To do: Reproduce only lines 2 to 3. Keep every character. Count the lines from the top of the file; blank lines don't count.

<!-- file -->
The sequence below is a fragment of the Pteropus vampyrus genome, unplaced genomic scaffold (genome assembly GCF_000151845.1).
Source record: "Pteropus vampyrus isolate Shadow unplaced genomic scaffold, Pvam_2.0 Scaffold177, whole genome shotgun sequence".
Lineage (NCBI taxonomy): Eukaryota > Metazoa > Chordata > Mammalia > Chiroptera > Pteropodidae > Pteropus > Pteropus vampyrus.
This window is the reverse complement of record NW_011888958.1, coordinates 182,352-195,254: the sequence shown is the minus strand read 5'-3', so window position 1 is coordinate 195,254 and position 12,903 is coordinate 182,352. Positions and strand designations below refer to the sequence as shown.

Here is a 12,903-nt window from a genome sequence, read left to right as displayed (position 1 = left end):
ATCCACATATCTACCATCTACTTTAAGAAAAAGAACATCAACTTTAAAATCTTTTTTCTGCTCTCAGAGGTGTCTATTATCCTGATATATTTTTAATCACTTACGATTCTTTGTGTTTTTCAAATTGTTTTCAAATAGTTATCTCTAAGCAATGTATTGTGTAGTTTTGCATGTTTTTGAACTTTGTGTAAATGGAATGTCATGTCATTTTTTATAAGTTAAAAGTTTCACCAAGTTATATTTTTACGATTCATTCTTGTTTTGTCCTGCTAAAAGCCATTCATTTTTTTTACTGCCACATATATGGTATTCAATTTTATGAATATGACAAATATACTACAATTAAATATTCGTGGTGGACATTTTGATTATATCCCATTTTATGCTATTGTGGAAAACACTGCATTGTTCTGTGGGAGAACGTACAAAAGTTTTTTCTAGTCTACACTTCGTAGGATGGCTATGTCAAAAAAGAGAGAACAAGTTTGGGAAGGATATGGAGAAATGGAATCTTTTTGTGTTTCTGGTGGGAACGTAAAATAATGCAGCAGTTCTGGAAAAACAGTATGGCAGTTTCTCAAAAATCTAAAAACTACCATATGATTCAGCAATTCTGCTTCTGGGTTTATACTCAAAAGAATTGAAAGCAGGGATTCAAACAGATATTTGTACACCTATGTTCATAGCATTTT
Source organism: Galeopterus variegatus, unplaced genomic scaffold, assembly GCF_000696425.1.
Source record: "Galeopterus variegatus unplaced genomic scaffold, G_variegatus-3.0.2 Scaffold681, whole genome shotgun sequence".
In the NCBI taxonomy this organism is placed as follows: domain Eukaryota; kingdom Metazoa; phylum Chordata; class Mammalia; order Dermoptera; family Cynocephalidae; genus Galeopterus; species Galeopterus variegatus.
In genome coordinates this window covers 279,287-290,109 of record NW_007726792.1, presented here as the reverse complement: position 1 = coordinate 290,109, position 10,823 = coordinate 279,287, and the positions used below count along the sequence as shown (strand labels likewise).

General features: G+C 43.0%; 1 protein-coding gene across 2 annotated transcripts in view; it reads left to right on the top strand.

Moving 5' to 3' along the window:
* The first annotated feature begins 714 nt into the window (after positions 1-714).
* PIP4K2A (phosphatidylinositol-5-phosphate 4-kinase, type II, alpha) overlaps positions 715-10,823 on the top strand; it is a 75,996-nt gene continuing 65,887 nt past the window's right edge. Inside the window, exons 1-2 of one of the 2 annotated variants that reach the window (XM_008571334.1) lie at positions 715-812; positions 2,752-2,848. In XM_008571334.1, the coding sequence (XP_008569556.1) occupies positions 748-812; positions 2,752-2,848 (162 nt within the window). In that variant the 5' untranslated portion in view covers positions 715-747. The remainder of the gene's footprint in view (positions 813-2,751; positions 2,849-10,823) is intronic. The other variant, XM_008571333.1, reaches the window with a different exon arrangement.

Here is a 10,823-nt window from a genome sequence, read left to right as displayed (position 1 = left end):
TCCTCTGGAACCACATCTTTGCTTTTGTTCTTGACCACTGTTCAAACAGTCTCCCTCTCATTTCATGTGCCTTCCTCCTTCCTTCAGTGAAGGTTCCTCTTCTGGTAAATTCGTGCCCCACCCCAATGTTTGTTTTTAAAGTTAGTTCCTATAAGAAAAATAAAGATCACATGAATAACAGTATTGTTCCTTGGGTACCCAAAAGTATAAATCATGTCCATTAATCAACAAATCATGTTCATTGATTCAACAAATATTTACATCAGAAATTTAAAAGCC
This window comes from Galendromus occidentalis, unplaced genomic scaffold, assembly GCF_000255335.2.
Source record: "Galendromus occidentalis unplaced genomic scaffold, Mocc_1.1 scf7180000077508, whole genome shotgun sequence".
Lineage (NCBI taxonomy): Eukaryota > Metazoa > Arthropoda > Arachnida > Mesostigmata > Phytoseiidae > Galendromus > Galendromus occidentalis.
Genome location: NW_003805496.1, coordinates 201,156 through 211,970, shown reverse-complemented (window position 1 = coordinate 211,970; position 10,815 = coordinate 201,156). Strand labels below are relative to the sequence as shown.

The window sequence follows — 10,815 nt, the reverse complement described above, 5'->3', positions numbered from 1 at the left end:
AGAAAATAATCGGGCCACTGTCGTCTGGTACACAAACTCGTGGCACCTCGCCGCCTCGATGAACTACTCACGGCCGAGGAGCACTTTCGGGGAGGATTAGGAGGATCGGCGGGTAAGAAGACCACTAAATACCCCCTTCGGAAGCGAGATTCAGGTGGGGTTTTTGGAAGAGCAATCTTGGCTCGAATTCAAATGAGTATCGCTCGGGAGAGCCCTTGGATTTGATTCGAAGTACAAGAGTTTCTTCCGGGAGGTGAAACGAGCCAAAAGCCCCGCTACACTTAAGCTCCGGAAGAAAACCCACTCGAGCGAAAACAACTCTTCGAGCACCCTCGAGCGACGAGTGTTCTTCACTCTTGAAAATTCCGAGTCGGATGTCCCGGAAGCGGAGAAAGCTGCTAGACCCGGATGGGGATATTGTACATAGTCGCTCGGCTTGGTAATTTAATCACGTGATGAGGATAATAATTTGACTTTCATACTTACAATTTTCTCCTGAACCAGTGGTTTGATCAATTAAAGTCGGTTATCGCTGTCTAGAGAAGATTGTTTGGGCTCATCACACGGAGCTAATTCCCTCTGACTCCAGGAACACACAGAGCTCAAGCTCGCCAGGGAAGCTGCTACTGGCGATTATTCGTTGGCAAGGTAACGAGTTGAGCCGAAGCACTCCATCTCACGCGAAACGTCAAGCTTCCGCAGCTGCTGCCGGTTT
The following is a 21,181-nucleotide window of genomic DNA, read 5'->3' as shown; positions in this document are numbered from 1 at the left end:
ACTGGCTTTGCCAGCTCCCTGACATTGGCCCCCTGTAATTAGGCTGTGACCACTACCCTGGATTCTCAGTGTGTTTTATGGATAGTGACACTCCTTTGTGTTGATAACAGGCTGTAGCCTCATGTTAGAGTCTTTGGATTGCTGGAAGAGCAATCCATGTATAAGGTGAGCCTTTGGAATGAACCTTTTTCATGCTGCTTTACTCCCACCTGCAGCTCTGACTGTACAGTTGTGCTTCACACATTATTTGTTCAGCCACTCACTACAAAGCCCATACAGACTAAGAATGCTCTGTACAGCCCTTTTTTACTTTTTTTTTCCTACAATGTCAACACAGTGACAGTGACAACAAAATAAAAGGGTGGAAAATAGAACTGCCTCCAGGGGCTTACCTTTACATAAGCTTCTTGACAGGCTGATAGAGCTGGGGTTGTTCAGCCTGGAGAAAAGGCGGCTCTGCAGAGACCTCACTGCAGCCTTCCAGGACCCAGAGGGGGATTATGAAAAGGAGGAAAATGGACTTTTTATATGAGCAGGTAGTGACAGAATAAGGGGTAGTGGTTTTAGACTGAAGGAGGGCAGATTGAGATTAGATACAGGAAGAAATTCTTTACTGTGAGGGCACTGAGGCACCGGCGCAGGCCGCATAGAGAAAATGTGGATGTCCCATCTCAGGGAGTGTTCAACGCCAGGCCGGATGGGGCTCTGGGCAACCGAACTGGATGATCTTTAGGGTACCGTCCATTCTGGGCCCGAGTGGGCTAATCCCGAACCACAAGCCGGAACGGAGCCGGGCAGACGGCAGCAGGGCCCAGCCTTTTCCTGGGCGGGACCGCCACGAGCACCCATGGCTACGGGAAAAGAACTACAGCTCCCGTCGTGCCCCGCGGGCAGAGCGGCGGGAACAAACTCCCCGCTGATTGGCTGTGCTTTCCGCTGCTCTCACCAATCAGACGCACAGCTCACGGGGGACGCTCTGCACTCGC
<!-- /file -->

Source record: "Pteropus vampyrus isolate Shadow unplaced genomic scaffold, Pvam_2.0 Scaffold177, whole genome shotgun sequence".
Lineage (NCBI taxonomy): Eukaryota > Metazoa > Chordata > Mammalia > Chiroptera > Pteropodidae > Pteropus > Pteropus vampyrus.